- Maximize Every Set. For every set you will push yourself for as many reps as possible, stopping that set when you either feel like your form might break down, or you feel like you might fail on the next rep. You will never waste a set.
- Same Weight. Use the same weight for every set of a given exercise. Do not change weight from set to set. This will allow you to focus on performance and progression, and reduces the guessing games involved with wondering when you should add weight to the bar.
- Set a Rep Goal. Set a rep goal total for the number of sets are you are performing, based on your specific goals. This goal total might vary from exercise to exercise. This sounds complicated, but is really rather simple. We will explore it more in the next section.
Rep Goal Totals
Rep goal totals are simple…add up the total number of reps completed for a given exercise, and that’s your rep total. For example, if you’re bench press session today looked like:
- Bench Press – 225 x 11, 8, 6, 5 reps
You performed 4 sets for a total of 29 reps. 29 is your rep total.
With an understanding of how many reps you typically perform with a given exercise, it’s time to set a rep goal total. Using the bench press example, a reasonable 4 set goals could be 25 or 30 reps.
The point of these goals is to tell you when to add weight to the bar. This weight will be added the next time you hit the gym and perform this exercise.
Using the bench press example, if your goal was a 25 rep total, because you were able to perform 29 total reps, you would add weight. On the other hand, if your goal had been 30 total reps, you would continue using the same weight (in this case 225 pounds) until you reached 30 total reps.
Confused? Here are more examples:
3 Set Rep Goal Total Example
For this example you find a workout that seems appealing, and it calls for:
- Squats – 3 sets x 10 reps
You decide to use a rep goal of 25 total reps for the 3 sets, perhaps because you do not like higher rep squat sets. It would have been perfectly acceptable to use a 30, or even 35 rep goal total. The rep goal total itself is somewhat arbitrary, as long as there is an appropriate amount of total training volume (reps) for a given exercise. The important thing is that you know when to progress, and that the rep goal total fits your needs.
So, with a goal of 25 total reps, your first week of training looks like this:
- Squats – 275 pounds x 10, 7, 5 reps = 22 total reps.
You managed 22 total reps. This is 3 reps shy of your goal, so for week 2 you will continue to use 275 pounds.
- Week 2 – Squats, 275 pounds x 11, 8, 6 reps = 25 total reps. Rep goal achieved: ADD WEIGHT next week.
- Week 3 – Squats, 280 pounds x 10, 7, 5 reps = 22 total reps. Rep goal missed: do NOT add weight next week.
4 Set Rep Goal Total Example
For this example, let’s use barbell curls. A typical magazine workout might call for:
- Barbell Curls – 4 sets x 8-12 reps
For barbell curls you prefer higher reps, so you decide upon a 40 rep goal total for these 4 sets. Your first 4 week of training looks like this:
- Week 1 – Barbell Curl, 75 pounds x 13, 11, 10, 7 reps = 41 reps. Rep goal achieved: ADD WEIGHT next week.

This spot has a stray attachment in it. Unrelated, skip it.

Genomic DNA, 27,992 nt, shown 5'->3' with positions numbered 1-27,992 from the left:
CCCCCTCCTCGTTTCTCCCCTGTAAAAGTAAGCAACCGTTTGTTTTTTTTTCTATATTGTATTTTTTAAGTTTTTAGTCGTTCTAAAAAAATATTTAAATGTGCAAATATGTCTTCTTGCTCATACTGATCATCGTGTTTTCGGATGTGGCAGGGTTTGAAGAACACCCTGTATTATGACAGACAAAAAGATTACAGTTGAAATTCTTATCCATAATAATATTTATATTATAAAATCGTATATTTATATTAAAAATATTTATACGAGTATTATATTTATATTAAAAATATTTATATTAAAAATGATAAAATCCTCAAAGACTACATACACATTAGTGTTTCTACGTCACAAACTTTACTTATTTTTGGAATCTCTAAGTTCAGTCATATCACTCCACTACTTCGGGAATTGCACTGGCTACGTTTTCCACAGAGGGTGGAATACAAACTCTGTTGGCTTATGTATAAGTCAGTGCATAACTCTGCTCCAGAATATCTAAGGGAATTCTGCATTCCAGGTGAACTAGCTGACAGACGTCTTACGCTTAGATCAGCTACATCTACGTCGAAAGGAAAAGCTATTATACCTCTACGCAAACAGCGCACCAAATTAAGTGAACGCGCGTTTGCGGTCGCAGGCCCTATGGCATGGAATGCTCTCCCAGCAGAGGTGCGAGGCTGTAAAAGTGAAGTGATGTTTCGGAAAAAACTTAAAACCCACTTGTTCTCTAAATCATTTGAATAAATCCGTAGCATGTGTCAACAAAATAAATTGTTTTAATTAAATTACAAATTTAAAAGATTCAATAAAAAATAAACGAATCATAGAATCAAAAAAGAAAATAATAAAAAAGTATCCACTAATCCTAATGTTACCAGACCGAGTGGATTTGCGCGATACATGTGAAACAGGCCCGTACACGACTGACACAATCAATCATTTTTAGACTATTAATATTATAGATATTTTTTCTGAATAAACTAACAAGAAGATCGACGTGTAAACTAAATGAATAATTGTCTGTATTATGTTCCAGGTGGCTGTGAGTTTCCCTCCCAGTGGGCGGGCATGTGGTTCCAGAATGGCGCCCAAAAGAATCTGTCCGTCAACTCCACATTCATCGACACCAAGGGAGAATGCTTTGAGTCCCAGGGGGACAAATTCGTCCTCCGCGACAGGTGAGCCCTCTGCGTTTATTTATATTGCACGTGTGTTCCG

- Week 2 – Barbell curl, 80 pounds x 12, 10, 7, 6 reps = 35 reps. Rep goal missed: do NOT add weight next week.
- Week 3 – Barbell curl, 80 pounds x 13, 11, 8, 6 reps = 38 reps. Rep goal missed: do NOT add weight next week.
- Week 4 – Barbell Curl, 80 pounds x 14, 11, 10, 8 reps = 43 reps. Rep goal achieved: ADD WEIGHT next week.
5 Set Rep Goal Total Example
5x5s are a very common training approach. In this example we’re going to morph a 5×5 for barbell rows into 5 sets with a goal of 30 total reps. Your first 3 week of training looks like this:
- Week 1 – Barbell Rows, 225 pounds x 8, 7, 6, 5, 4 reps = 30 reps. Rep goal achieved: ADD WEIGHT next week.
- Week 2 – Barbell Rows, 230 pounds x 8, 7, 5, 5, 4 reps = 29 reps. Rep goal missed: do NOT add weight next week.
- Week 3 – Barbell Rows, 230 pounds x 9, 7, 6, 5, 4 reps = 31 reps. Rep goal achieved: ADD WEIGHT next week.
Setting Rep Goal Totals with Compound and Isolation Movements
When setting rep goals it’s helpful if you look at averages. For example, 20 reps over 3 sets is a 6.67 rep per set average. Compound exercises are generally performed best in the 5-12 rep range, while isolation lifts work better around 8-15 reps.
- Compound Exercises – Use a 5-12 rep average
- Isolation Exercises – Use a 8-15 rep average
Keep in mind that there is no “prefect” or “magic” rep range. As long as you are making progress and using a reasonable amount of time under tension you are on the right track. Low rep isolation exercises tend to force the use of real heavy weight, which can make the lift feel awkward and sloppy.
On the other hand, higher rep compound movements require a lighter weight, which is not always optimal for beginners to early intermediate lifters. If you are going to use compound lifts in the 12-20 rep range, make sure you’ve already built up a substantial amount of strength first.
There are always exceptions, of course. The 20 rep squat is a very potent muscle and strength building choice.
How Much Weight to Add
When you reach your rep goal add 5 pounds. There is no need to rush and load up the bar. If you are truly as strong as you think you are, then adding 5 pounds per workout will add a quality amount of size and strength over the course of a year.
Don’t try to rush progression. There is more to lifting than muscular strength and size. When training you are also working your joints, ligaments, connective tissue and central nervous system (CNS). If you are to reach your end goals uninjured, it’s best to take small, consistent steps forward.
Also consider this…if you “only” add 5 pounds to your bench press once every third week, you will still add over 80 pounds to your total in a single year. This is an impressive jump forward.
I have seen many natural athletes reach a 350 pound bench press, but very few achieve this total in under 3 year’s time. Stick to the only add 5 pounds rule. This isn’t a sprint.